Young Kenyans now buying homes

August 24, 2010

, NAIROBI, Kenya, Aug 24 – The increasing availability of mortgage finance coupled with flexible repayment terms is driving up the number of young professionals who are seeking to own homes.

HassConsult Property Development Manager Farhana Hassanali said on Tuesday that with the growth of the real estate sector, many mortgage providers have emerged and so have the avenues for investments which have in turn pushed young people into saving for the initial mortgage deposit.

“In the past, a lot of the off-plan developments have called for cash payments and have required buyers to basically have money available in cash which they can disburse over the project period,” she explained as one of the hindrances to mortgage uptake.

However, projects such as the various housing developments that are taking place in the outskirts of Nairobi have seen deposit rates pegged at 10 to 30 percent of the cost of the mortgage with long repayment periods, which the manager said is affordable for many Kenyans.

Ms Hassanali for instance pointed to the EdenVille housing development in Kiambu and which is under their management where the firm has reported that 80 percent of new 3-4 bedroom villas have been bought in just six months since they went up for sale.

“To date, 215 out of 345 units have already been sold. 110 of those purchases have been made by young Kenyan families. These are villas which sit on one eight of an acre each within a gated community with a very attractive price range of Sh10.5million goes up to Sh15million. We are having single women and young families buying with the youngest being a 25 year old,” she disclosed.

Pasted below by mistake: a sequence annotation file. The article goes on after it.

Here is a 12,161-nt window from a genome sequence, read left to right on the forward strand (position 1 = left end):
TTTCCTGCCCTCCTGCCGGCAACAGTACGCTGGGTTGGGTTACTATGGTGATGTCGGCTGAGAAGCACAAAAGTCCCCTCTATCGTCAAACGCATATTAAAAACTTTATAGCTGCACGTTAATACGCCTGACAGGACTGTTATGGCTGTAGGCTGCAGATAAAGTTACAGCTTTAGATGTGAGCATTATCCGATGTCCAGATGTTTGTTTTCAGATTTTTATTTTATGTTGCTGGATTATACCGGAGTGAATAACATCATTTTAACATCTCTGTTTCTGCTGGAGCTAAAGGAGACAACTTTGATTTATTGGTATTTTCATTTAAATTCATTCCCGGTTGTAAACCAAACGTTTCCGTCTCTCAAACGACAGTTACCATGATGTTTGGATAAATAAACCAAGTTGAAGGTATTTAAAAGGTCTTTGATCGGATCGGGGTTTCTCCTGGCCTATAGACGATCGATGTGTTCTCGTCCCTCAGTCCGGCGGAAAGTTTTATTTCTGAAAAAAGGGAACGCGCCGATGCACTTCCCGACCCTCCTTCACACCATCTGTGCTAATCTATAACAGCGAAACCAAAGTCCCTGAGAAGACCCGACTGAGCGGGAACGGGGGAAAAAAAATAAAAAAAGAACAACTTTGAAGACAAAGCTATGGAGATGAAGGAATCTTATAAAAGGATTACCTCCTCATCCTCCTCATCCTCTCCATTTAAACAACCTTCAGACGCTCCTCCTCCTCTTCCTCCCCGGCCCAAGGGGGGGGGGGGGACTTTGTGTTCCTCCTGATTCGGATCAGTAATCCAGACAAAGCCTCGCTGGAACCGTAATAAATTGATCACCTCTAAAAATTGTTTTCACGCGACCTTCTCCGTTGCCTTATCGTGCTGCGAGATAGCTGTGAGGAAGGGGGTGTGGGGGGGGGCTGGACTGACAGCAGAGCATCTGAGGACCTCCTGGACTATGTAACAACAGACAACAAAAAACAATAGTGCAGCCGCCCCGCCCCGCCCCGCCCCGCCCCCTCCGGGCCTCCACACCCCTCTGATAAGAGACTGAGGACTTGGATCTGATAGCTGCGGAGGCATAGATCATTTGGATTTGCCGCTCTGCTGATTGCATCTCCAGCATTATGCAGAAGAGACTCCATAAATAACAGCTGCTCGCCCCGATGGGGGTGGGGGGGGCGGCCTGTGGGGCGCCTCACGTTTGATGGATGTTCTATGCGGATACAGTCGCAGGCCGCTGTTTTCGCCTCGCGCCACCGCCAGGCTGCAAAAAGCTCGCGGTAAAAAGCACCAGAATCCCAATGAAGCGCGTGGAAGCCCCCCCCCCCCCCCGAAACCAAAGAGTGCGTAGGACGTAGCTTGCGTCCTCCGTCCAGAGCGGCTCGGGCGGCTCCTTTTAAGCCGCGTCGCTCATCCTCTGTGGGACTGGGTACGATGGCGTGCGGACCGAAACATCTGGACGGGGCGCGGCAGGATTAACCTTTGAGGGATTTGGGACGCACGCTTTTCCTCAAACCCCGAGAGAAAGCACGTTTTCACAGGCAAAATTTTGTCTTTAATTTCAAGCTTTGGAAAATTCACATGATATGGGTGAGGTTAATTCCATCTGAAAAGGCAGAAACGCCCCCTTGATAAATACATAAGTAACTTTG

Although this points to people who are in well paying jobs, Ms Hassanali said it also dispels fears that the local property market is being driven by foreigners. Speculation has been rife that the country has been awash with illegal money which has helped push up the property prices.

“For many years, a lot of the statements regarding the property market have been that Kenyans are not buying but this shows something completely different particularly for the middle income market,” she explained.

Recent findings have shown that many Kenyans are moving away from rentals and into home ownership particularly in areas surrounding Nairobi where land is overpriced.

The high cost of financing these homes also continues to be a hindrance for majority of Kenyans. Ms Hassanali reckoned that this cost would only come down if there’s competition among mortgage financiers.

Despite the shift towards home ownership, the firm forecasts that there will always be a market for rentals to accommodate for example those in business who cannot afford to have their money tied up in a mortgage.


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